Findings by Dr. Giovanni Bearzi (co-Principal Investigator on the Dolphins of Greece project) and his research colleagues will appear in a forthcoming issue of Mammal Review. See the abstract of "Ecology and conservation of common bottlenose dolphins (Tursiops truncatus) in the Mediterranean Sea" and learn how to download the full journal article online.
From another cetacean-focused research project, Whales and Dolphins of Moray Firth, Principal Investigator Dr. Kevin Robinson and colleagues have published "Bottlenose dolphins using coastal regions adjacent to a Special Area of Conservation in north-east Scotland" in the Journal of the Marine Biological Association of the UK, Volume 88, Special Issue 6, September 2008.
Keeping with our maritime theme, Earthwatch PIs Dr. Scott Eckert, Dr. Frank Paladino, and Dr. James Spotila, along with their colleagues, published "Persistent leatherback turtle migrations present opportunities for conservation" in the online Public Library of Science Biology journal, identifying how their research on the migration patterns of leatherback sea-turtles-some tracked with tags attached by Earthwatch volunteers-can be used to guide future ocean management efforts for this endangered species.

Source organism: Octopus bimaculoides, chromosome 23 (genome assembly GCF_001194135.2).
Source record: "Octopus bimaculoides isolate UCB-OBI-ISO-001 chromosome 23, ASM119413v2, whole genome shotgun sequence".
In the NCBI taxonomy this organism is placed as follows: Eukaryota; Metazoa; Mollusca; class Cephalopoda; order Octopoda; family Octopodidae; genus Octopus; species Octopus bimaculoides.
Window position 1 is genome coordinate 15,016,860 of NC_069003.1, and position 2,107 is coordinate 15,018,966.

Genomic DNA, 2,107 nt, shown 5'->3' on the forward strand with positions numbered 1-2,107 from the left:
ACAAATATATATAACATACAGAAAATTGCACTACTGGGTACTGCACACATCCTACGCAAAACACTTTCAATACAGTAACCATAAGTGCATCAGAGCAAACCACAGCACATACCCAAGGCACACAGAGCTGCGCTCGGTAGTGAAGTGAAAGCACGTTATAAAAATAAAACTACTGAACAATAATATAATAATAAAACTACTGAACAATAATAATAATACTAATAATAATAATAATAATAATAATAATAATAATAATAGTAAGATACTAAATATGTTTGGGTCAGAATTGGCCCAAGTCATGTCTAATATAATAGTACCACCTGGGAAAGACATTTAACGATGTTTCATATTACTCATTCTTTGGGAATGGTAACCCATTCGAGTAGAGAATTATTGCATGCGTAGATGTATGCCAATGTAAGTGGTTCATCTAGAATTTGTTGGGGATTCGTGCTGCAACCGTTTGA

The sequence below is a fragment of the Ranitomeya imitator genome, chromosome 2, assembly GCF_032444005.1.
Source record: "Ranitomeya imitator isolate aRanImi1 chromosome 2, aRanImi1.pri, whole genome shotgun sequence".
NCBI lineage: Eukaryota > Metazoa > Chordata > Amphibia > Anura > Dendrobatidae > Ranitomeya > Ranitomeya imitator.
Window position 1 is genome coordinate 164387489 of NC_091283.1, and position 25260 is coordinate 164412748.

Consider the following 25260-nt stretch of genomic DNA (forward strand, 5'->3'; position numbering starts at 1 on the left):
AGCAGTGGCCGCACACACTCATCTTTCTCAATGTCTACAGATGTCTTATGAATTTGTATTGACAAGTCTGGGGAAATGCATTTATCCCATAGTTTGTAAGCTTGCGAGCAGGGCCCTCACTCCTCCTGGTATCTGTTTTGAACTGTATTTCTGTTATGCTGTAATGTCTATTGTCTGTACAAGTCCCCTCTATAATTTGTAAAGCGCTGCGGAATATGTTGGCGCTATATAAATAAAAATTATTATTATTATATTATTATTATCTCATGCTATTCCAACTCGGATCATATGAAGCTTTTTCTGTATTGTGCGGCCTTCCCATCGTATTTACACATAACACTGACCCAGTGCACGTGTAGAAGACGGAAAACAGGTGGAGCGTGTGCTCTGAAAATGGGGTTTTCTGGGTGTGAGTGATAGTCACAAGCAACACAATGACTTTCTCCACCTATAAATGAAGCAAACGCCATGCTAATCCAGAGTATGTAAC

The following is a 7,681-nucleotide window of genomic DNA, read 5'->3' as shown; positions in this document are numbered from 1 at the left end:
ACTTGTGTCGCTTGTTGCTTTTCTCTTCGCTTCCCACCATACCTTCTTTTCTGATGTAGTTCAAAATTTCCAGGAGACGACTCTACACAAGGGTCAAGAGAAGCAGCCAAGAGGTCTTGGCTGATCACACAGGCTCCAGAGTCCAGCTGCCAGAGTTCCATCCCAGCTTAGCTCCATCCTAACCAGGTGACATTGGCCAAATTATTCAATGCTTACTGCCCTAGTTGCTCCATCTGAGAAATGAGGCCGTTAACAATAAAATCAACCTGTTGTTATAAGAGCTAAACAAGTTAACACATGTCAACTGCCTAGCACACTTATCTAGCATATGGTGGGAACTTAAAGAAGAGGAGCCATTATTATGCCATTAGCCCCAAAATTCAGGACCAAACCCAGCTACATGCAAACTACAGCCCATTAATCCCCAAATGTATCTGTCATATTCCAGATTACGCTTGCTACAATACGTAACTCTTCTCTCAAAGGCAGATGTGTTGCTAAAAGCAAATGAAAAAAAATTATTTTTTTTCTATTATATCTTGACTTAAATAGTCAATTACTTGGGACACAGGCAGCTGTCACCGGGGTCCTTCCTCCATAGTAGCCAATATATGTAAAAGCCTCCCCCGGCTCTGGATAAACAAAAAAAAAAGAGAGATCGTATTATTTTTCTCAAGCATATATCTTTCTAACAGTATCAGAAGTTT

And, proving that the sea is so big and mysterious that sometimes researchers will find things they're not even looking for, Sharks and Rays of Monterey Bay PI Dr. Sean Van Sommeran reports that in June a team of Earthwatch volunteers working with his Pelagic Shark Research Foundation came upon something worthy of an old sea tale: a giant squid carcass. As reported in the Santa Cruz Sentinel, the team found the 25-foot-long squid (Architeuthis) about 20 miles off the coast of Santa Cruz, and turned it over to scientists at the Long Marine Lab for a necropsy and further research. The specimen is the largest of its type found in those waters, where only 4 or 5 other carcasses have ever been recovered, and only one live giant squid has ever been captured on film.